Soldiers of the Israeli army committed war crimes during the War of Independence, chief among them were massacres in Palestinian villages that were captured in the decisive battles in the lowland plain between the coast and Jerusalem, in the Galilee and in the Negev.
People who were alive then described mass murders of Palestinian civilians by the troops who conquered their villages; execution squads; dozens of people being herded into a building that was then blown up; children’s skulls smashed with sticks; brutal rapes and villagers who were ordered to dig pits in which they were then shot to death.
The massacres – the best-known of them in Deir Yassin, near Jerusalem, and the lesser-known ones in Al-Dawayima, Hula, Reineh, Salha, Meron, Al-Burj, Majd al-Krum, and Safsaf – are part of the Israel Defense Forces' combat heritage and part of Israel’s history, no less than the heroic battles at the Mitla Pass, Ammunition Hill and the Chinese Farm, which were fought by regular armies.
But Al-Dawayima isn’t taught in the public schools, and the cadets at the army’s officers’ training schools don’t take field trips to see the remains of the village on which Moshav Amatzia was established. They don’t read testimonies from the survivors of the massacre and they and don’t discuss the moral dilemmas of combat in a civilian environment – even though today, as in 1948, much of the military’s operations are directed at unarmed Palestinians.
This silence is not coincidental, and it is dictated from above. The massacres were known at the time, discussed by the political leadership and investigated to some extent. One officer was even tried for the murder of civilians, convicted, given a ludicrously light punishment and eventually received an important public appointment. But official Israel has been fleeing from the story ever since, making every effort to prevent the crimes’ disclosure and to purge the archives of all remaining evidence.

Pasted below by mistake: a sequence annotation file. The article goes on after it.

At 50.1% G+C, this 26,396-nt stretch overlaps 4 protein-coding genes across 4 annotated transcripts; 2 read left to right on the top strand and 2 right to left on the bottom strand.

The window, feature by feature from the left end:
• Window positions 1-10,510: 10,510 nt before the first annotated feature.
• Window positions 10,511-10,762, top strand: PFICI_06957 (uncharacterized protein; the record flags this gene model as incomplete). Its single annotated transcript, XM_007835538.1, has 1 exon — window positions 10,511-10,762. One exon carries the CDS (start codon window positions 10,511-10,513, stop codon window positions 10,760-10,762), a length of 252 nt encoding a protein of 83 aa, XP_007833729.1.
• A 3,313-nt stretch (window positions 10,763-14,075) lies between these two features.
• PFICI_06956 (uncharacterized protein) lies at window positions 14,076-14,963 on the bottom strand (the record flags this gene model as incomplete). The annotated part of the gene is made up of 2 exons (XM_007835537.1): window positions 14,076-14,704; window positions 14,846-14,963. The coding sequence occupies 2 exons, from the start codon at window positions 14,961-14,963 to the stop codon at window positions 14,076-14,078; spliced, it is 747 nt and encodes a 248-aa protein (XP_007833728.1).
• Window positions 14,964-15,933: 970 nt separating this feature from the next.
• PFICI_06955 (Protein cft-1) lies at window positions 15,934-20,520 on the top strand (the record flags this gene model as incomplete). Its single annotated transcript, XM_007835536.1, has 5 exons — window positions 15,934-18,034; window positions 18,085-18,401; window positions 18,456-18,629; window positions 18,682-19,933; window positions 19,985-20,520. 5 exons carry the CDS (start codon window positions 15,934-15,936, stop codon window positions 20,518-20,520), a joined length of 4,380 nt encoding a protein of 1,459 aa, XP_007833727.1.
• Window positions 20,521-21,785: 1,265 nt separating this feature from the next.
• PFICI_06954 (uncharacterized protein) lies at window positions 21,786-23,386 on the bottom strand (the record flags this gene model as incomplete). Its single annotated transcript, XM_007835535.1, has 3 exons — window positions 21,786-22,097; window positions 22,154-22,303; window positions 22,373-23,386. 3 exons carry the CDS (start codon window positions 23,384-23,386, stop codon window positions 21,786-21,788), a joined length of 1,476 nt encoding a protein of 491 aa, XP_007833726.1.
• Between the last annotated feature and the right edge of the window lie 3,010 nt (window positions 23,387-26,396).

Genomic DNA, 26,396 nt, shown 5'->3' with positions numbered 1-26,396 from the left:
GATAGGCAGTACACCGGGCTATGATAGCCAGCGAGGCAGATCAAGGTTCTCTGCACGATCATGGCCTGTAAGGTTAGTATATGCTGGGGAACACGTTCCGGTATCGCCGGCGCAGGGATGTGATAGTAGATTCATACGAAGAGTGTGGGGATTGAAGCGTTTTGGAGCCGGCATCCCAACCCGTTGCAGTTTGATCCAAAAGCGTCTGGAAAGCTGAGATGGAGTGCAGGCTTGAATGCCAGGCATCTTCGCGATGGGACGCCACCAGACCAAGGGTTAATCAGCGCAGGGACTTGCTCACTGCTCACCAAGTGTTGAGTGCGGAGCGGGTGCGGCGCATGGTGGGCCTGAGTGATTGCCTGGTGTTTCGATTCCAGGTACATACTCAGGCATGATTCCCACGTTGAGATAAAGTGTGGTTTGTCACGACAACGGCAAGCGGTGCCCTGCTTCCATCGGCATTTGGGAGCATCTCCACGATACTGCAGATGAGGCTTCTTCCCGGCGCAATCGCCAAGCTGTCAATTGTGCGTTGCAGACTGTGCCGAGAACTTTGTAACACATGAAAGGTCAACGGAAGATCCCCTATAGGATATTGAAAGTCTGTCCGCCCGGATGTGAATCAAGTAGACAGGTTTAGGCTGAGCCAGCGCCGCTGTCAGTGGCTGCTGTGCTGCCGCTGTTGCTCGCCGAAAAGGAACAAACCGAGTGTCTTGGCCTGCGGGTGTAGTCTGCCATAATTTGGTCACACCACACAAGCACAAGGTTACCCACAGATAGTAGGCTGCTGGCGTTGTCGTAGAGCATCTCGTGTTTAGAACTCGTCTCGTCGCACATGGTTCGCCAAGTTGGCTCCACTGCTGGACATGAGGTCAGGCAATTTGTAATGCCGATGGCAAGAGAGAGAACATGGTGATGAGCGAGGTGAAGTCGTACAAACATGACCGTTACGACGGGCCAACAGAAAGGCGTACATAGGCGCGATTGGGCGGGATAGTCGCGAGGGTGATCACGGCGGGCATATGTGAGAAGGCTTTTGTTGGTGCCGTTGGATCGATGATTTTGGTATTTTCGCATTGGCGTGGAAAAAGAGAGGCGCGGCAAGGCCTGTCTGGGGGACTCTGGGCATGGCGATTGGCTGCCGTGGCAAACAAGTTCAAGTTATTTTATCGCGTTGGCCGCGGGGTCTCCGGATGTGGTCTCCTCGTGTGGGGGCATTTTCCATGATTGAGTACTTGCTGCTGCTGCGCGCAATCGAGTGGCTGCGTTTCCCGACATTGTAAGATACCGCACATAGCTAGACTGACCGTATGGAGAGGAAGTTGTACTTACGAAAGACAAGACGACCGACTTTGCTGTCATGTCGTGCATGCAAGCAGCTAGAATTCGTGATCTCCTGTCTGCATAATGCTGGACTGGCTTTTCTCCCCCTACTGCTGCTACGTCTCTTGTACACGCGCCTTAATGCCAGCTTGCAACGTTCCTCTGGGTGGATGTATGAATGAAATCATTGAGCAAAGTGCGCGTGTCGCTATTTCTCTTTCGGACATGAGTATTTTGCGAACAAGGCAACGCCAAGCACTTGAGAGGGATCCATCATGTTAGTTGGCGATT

The historian Adam Raz was the first to disclose (Haaretz, December 10) the content of discussions in cabinet meetings devoted to “the army’s behavior in the Galilee and the Negev” in its major operations in October 1948. A few cabinet members expressed genuine shock and demanded punishment of those responsible. Prime Minister and Defense Minister David Ben-Gurion described the actions as “shocking,” but in practice he covered for the army and prevented a genuine investigation. In so doing, he laid the foundations for the culture of support and cover-up still prevalent in the IDF (and the Israel Police) regarding brutality against Palestinian and Lebanese civilians.